Philosophers and poets attempt to explain that emotion and need to understand; all fall short of actually putting a word together that encapsulates the pain and frustration of living.


    One of the universal laws of creation is that for everything there is an equal or opposite reaction to it.

    Where we have love, we have hate, where we have war we have peace, where we have hunger we have fullness, where we laugh we also cry.

    Weeping may endure for the night, but joy comes in the morning.

    Be a friend to someone today, pass along a smile, tell someone you love them, hold a hand, pat a shoulder, give a hug, do something for someone else just because they need it…Thank God for it all.


  60. narrowpathseeker says:

    Steve…Amen.. especially the last paragraph. Also, please share with Matthew that I got on the scale yesterday and I had gained a few pounds! I thought of Matthew at once and what a great accomplishment he has made losing over a hundred pounds! It’s been very cold here so I haven’t been walking my mile or two. I don’t know if it is the cold weather or the lack of exercise that has increased my appetite, but I DO know that what Matthew did was no easy feat! So, I would like to congratulate him again. …..INCREDIBLE JOB MATTHEW!!!

    AmazedbyHisgrace: The other day you mentioned worrying about what people would think of your story as to whether it was true. I thought of you(of course it applies to me as well!) immediately when I read an e-devotional this morning, so I C&P’d it for you.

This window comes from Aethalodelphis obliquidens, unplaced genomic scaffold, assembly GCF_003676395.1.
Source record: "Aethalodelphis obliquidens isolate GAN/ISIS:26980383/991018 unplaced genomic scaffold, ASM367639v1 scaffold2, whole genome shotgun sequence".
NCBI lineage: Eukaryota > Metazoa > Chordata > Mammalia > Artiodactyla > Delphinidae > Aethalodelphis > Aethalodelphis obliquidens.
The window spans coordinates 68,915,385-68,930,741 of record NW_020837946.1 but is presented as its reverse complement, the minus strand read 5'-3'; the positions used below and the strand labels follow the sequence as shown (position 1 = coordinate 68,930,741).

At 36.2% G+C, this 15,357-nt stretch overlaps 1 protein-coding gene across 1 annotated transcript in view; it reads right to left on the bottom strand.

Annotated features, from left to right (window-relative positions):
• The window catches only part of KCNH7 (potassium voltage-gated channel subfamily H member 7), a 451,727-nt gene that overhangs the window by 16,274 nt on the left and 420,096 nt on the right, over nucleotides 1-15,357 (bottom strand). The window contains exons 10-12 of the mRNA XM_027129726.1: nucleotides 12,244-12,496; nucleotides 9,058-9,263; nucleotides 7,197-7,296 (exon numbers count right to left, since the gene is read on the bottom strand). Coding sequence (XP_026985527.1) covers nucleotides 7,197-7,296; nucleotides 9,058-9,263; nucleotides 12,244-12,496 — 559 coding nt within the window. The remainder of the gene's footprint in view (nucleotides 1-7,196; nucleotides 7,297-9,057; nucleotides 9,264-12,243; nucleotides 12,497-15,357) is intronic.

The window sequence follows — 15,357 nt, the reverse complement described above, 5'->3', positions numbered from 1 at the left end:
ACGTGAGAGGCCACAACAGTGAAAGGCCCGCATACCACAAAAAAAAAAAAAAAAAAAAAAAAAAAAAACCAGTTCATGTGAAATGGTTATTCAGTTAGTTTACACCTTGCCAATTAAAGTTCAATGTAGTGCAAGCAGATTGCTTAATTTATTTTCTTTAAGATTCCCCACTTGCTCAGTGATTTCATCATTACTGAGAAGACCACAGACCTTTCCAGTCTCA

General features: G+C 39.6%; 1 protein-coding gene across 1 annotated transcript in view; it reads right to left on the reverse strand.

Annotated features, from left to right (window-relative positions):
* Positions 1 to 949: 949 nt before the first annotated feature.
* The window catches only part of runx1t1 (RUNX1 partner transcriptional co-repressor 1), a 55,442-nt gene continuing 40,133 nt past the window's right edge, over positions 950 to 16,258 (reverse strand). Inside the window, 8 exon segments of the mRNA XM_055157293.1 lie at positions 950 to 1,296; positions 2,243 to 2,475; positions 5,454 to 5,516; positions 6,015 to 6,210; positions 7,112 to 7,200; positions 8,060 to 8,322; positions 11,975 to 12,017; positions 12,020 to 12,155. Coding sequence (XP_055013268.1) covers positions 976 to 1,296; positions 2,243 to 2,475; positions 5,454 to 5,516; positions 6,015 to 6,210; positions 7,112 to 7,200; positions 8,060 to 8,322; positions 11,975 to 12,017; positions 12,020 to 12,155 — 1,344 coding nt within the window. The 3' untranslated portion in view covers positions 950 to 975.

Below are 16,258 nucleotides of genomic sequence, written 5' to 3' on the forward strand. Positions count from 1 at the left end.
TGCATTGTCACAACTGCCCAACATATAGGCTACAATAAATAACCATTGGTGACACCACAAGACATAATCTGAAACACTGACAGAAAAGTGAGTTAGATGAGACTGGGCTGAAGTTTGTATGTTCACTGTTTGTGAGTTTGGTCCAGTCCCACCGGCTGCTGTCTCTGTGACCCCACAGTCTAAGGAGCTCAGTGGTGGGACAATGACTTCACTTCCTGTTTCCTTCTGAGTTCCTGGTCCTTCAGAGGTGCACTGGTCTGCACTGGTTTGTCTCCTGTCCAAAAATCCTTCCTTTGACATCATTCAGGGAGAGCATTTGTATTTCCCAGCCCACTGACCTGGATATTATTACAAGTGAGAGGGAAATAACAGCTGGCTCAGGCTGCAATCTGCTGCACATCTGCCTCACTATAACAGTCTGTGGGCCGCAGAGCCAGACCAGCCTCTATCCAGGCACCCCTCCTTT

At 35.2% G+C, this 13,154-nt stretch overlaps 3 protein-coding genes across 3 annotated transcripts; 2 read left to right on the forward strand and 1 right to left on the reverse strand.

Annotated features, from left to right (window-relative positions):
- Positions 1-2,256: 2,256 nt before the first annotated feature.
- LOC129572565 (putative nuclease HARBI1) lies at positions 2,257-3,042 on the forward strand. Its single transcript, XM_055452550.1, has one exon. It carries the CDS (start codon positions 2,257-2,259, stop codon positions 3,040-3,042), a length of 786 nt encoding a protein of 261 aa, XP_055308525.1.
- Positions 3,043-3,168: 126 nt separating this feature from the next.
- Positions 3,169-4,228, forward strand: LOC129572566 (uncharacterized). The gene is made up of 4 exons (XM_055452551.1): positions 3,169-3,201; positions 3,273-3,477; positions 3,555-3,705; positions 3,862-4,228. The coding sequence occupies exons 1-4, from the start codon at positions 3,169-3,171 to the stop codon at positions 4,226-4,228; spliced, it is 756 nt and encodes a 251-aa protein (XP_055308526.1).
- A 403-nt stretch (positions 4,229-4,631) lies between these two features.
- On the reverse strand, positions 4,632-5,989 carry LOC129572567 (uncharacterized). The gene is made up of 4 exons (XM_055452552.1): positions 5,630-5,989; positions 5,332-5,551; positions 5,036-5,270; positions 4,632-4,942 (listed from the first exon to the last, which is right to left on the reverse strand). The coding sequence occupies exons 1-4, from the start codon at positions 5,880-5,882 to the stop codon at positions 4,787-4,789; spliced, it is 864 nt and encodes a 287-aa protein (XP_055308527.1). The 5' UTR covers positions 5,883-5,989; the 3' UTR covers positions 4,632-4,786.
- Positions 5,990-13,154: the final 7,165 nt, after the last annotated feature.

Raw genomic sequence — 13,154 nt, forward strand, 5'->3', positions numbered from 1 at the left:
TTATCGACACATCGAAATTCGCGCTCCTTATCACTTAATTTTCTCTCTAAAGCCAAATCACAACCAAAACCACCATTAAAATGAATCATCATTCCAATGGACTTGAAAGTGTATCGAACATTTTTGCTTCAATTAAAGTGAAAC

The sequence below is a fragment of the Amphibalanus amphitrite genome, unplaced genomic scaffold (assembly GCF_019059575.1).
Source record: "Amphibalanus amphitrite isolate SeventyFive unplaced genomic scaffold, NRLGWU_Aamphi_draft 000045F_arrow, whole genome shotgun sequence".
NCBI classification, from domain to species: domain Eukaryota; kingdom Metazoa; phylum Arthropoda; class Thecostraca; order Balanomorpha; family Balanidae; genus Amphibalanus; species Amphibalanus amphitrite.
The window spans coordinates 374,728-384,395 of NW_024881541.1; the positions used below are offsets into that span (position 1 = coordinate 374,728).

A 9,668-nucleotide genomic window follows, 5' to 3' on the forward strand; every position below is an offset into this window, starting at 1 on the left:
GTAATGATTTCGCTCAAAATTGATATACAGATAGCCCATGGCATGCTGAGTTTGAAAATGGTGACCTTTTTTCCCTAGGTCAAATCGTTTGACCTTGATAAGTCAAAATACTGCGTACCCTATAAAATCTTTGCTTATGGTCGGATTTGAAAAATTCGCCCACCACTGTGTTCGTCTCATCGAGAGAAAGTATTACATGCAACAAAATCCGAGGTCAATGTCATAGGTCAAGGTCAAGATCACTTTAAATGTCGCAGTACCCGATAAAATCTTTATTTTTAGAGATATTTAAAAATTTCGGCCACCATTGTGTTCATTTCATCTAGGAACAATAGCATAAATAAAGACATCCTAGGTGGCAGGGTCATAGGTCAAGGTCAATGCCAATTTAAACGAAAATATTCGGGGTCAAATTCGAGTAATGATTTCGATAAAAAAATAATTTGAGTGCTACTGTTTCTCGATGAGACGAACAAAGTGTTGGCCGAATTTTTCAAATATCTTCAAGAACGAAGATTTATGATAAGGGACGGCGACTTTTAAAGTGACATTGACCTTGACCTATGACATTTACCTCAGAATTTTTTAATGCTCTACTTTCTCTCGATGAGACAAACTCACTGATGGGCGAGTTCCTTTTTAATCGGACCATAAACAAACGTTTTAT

” 1 Samuel 15:19 and 24 provide us with real insight into an area of anxiety for many people. One that may control your life today.

    This is Samuel talking to Saul,

    “Why then did you not obey the voice of the LORD? Why did you swoop down on the spoil, and do evil in the sight of the LORD?”

    Saul gives his answer in verse 24,

    Then Saul said to Samuel, “I have sinned, for I have transgressed the commandment of the LORD and your words, because I feared the people and obeyed their voice.”

    Hmmm! “I feared the people and obeyed their voice.” Saul confessed that he was worried about what other people thought of him and what other people would say about him. As a result, he made a horrible decision that was counter to what God wanted.

    Too many people, even good Christians, are eaten up with worry over what other people think and say about them. Let me tell you, the worst place to have your peace is in somebody else’s head. As Proverbs 29:25 says, The fear of man brings a snare.

    Saul is a perfect example. He never fulfilled his destiny, he never fulfilled his purpose in life, because he was too worried about what people thought about him even though God chose him to be king.